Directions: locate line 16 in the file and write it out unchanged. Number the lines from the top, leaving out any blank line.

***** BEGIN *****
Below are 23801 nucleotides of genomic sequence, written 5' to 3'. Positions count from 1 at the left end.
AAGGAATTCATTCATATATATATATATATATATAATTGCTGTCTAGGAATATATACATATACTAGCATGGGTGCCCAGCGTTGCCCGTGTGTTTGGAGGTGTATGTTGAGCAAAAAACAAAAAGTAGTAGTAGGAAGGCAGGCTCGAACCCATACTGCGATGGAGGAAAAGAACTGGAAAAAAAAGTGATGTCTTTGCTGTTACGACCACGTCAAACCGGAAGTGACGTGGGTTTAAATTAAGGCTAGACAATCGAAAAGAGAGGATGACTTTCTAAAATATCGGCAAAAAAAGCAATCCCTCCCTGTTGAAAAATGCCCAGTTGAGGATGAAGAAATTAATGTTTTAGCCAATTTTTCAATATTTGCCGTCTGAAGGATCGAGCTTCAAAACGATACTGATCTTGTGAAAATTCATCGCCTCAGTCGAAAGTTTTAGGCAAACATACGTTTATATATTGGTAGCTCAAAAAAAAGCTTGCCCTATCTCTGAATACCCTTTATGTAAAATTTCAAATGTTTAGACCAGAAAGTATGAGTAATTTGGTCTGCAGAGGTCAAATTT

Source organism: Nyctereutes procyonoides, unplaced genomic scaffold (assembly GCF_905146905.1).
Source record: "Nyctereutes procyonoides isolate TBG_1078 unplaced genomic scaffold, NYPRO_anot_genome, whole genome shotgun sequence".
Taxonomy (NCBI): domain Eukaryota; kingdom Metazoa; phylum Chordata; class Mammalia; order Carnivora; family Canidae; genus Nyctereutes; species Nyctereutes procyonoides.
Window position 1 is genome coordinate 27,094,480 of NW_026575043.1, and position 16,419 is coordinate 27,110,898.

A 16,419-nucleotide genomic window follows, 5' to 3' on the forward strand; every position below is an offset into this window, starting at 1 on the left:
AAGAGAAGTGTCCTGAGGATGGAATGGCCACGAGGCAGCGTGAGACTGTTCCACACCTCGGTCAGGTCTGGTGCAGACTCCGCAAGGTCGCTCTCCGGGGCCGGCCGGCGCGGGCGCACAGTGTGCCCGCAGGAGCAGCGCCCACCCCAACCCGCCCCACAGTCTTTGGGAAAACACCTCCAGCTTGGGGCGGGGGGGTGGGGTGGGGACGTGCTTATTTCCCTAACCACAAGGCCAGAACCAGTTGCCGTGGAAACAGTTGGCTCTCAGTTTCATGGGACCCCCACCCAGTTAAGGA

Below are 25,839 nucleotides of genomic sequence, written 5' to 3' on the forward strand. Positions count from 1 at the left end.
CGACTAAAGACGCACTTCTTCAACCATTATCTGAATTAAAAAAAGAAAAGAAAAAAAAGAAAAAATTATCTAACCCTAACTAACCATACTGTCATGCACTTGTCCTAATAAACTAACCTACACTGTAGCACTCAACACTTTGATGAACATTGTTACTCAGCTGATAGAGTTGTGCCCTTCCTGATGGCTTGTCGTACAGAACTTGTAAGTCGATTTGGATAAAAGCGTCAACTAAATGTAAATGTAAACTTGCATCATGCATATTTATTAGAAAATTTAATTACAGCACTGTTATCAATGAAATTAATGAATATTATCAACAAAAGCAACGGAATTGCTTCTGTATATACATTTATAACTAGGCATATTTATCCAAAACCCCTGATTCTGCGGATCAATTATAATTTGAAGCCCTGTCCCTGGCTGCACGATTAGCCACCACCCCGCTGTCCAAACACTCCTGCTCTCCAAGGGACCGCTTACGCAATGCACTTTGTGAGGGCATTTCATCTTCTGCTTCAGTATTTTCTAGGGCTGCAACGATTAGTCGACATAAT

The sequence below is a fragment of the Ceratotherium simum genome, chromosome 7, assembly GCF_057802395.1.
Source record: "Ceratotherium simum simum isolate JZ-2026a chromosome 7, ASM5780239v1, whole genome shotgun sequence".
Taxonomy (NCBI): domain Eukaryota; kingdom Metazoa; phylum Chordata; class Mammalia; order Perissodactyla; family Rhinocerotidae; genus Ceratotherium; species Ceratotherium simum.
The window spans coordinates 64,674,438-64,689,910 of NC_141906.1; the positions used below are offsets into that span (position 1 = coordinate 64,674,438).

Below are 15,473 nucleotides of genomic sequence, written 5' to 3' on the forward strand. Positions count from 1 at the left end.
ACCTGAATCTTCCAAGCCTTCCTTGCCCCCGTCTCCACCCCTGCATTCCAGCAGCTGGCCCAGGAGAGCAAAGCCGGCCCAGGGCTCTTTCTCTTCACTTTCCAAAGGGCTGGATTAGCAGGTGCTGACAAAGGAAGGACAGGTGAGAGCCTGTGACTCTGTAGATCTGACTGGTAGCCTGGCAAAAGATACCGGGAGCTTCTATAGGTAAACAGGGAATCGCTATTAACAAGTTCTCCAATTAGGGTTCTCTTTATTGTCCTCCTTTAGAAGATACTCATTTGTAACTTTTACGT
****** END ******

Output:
ACCTGAATCTTCCAAGCCTTCCTTGCCCCCGTCTCCACCCCTGCATTCCAGCAGCTGGCCCAGGAGAGCAAAGCCGGCCCAGGGCTCTTTCTCTTCACTTTCCAAAGGGCTGGATTAGCAGGTGCTGACAAAGGAAGGACAGGTGAGAGCCTGTGACTCTGTAGATCTGACTGGTAGCCTGGCAAAAGATACCGGGAGCTTCTATAGGTAAACAGGGAATCGCTATTAACAAGTTCTCCAATTAGGGTTCTCTTTATTGTCCTCCTTTAGAAGATACTCATTTGTAACTTTTACGT